Online Social Endorsement and Covid-19 Vaccine Hesitancy in the United Kingdom
Chadwick A., Kaiser J., Vaccari C., Freeman D., Lambe S., Loe BS., Vanderslott S., Lewandowsky S., Conroy M., Ross ARN., Innocenti S., Pollard AJ., Waite F., Larkin M., Rosebrock L., Jenner L., McShane H., Giubilini A., Petit A., Yu LM.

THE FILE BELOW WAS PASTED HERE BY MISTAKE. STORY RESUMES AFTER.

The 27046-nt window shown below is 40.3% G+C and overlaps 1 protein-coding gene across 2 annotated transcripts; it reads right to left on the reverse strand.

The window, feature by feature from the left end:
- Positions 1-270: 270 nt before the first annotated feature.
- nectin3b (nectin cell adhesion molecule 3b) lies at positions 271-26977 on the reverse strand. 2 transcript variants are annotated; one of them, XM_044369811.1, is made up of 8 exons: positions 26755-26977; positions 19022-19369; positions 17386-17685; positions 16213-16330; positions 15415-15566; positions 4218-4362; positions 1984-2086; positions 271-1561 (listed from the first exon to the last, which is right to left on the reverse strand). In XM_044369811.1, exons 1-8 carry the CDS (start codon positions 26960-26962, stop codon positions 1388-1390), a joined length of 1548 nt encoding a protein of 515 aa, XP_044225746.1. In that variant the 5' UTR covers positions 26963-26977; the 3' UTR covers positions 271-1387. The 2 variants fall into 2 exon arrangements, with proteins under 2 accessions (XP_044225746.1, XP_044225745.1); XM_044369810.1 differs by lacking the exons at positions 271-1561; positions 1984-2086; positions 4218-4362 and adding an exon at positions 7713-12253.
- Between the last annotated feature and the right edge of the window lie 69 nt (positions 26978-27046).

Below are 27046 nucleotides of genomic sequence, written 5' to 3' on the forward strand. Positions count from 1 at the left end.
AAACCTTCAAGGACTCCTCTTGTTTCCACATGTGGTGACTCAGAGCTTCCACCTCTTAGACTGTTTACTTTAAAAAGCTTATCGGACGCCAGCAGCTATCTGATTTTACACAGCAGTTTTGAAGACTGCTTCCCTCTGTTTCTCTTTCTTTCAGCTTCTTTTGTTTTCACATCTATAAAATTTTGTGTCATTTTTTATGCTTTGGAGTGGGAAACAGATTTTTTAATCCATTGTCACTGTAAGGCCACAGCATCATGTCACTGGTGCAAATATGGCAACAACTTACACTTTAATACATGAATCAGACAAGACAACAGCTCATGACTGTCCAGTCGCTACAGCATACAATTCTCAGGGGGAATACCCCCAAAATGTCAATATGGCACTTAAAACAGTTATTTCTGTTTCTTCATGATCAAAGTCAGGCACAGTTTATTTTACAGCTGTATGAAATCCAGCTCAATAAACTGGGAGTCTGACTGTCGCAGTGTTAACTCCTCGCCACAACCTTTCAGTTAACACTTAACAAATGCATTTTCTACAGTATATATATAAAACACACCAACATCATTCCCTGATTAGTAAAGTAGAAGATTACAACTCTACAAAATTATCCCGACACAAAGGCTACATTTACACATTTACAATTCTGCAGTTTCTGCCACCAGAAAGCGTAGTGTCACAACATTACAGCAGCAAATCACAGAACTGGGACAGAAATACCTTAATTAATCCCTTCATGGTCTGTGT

We explore the implications of online social endorsement for the Covid-19 vaccination program in the United Kingdom. Vaccine hesitancy is a long-standing problem, but it has assumed great urgency due to the pandemic. By early 2021, the United Kingdom had the world’s highest Covid-19 mortality per million of population. Our survey of a nationally representative sample of UK adults (N = 5,114) measured socio-demographics, social and political attitudes, media diet for getting news about Covid-19, and intention to use social media and personal messaging apps to encourage or discourage vaccination against Covid-19. Cluster analysis identified six distinct media diet groups: news avoiders, mainstream/official news samplers, super seekers, omnivores, the social media dependent, and the TV dependent. We assessed whether these media diets, together with key attitudes, including Covid-19 vaccine hesitancy, conspiracy mentality, and the news-finds-me attitude (meaning giving less priority to active monitoring of news and relying more on one’s online networks of friends for information), predict the intention to encourage or discourage vaccination. Overall, super-seeker and omnivorous media diets are more likely than other media diets to be associated with the online encouragement of vaccination. Combinations of (a) news avoidance and high levels of the news-finds-me attitude and (b) social media dependence and high levels of conspiracy mentality are most likely to be associated with online discouragement of vaccination. In the direct statistical model, a TV-dependent media diet is more likely to be associated with online discouragement of vaccination, but the moderation model shows that a TV-dependent diet most strongly attenuates the relationship between vaccine hesitancy and discouraging vaccination. Our findings support public health communication based on four main methods. First, direct contact, through the post, workplace, or community structures, and through phone counseling via local health services, could reach the news avoiders. Second, TV public information advertisements should point to authoritative information sources, such as National Health Service (NHS) and other public health websites, which should then feature clear and simple ways for people to share material among their online social networks. Third, informative social media campaigns will provide super seekers with good resources to share, while also encouraging the social media dependent to browse away from social media platforms and visit reliable and authoritative online sources. Fourth, social media companies should expand and intensify their removal of vaccine disinformation and anti-vax accounts, and such efforts should be monitored by well-resourced, independent organizations.